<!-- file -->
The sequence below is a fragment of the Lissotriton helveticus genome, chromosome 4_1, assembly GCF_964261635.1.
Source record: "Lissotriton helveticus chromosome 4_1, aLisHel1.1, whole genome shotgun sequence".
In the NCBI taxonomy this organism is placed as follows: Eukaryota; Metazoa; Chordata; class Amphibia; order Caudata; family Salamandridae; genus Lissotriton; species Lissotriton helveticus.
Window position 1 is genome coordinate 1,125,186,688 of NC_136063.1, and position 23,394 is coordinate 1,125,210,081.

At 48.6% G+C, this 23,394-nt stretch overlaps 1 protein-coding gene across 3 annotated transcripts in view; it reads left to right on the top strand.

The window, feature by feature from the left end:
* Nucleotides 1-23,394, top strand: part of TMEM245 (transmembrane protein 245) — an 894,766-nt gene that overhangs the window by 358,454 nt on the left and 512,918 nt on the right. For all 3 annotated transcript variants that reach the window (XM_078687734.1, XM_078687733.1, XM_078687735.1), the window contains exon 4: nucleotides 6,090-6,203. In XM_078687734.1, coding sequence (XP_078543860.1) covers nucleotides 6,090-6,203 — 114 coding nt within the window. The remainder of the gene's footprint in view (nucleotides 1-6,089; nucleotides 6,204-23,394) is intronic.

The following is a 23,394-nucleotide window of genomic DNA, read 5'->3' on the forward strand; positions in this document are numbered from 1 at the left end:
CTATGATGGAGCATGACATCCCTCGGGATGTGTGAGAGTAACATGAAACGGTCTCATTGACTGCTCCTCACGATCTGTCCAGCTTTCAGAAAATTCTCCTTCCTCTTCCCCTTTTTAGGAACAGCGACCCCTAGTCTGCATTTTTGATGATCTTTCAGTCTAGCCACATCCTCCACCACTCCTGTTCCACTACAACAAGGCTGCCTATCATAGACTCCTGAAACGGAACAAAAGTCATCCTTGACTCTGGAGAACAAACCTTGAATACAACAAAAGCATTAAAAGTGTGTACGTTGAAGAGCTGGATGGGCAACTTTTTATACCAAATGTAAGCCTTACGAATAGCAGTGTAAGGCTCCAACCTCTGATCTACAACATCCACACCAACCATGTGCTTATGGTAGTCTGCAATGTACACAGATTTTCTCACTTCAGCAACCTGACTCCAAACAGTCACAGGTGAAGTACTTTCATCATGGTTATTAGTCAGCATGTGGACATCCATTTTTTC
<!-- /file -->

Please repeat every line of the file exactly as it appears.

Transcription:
The sequence below is a fragment of the Lissotriton helveticus genome, chromosome 4_1, assembly GCF_964261635.1.
Source record: "Lissotriton helveticus chromosome 4_1, aLisHel1.1, whole genome shotgun sequence".
In the NCBI taxonomy this organism is placed as follows: Eukaryota; Metazoa; Chordata; class Amphibia; order Caudata; family Salamandridae; genus Lissotriton; species Lissotriton helveticus.
Window position 1 is genome coordinate 1,125,186,688 of NC_136063.1, and position 23,394 is coordinate 1,125,210,081.

At 48.6% G+C, this 23,394-nt stretch overlaps 1 protein-coding gene across 3 annotated transcripts in view; it reads left to right on the top strand.

The window, feature by feature from the left end:
* Nucleotides 1-23,394, top strand: part of TMEM245 (transmembrane protein 245) — an 894,766-nt gene that overhangs the window by 358,454 nt on the left and 512,918 nt on the right. For all 3 annotated transcript variants that reach the window (XM_078687734.1, XM_078687733.1, XM_078687735.1), the window contains exon 4: nucleotides 6,090-6,203. In XM_078687734.1, coding sequence (XP_078543860.1) covers nucleotides 6,090-6,203 — 114 coding nt within the window. The remainder of the gene's footprint in view (nucleotides 1-6,089; nucleotides 6,204-23,394) is intronic.

The following is a 23,394-nucleotide window of genomic DNA, read 5'->3' on the forward strand; positions in this document are numbered from 1 at the left end:
CTATGATGGAGCATGACATCCCTCGGGATGTGTGAGAGTAACATGAAACGGTCTCATTGACTGCTCCTCACGATCTGTCCAGCTTTCAGAAAATTCTCCTTCCTCTTCCCCTTTTTAGGAACAGCGACCCCTAGTCTGCATTTTTGATGATCTTTCAGTCTAGCCACATCCTCCACCACTCCTGTTCCACTACAACAAGGCTGCCTATCATAGACTCCTGAAACGGAACAAAAGTCATCCTTGACTCTGGAGAACAAACCTTGAATACAACAAAAGCATTAAAAGTGTGTACGTTGAAGAGCTGGATGGGCAACTTTTTATACCAAATGTAAGCCTTACGAATAGCAGTGTAAGGCTCCAACCTCTGATCTACAACATCCACACCAACCATGTGCTTATGGTAGTCTGCAATGTACACAGATTTTCTCACTTCAGCAACCTGACTCCAAACAGTCACAGGTGAAGTACTTTCATCATGGTTATTAGTCAGCATGTGGACATCCATTTTTTC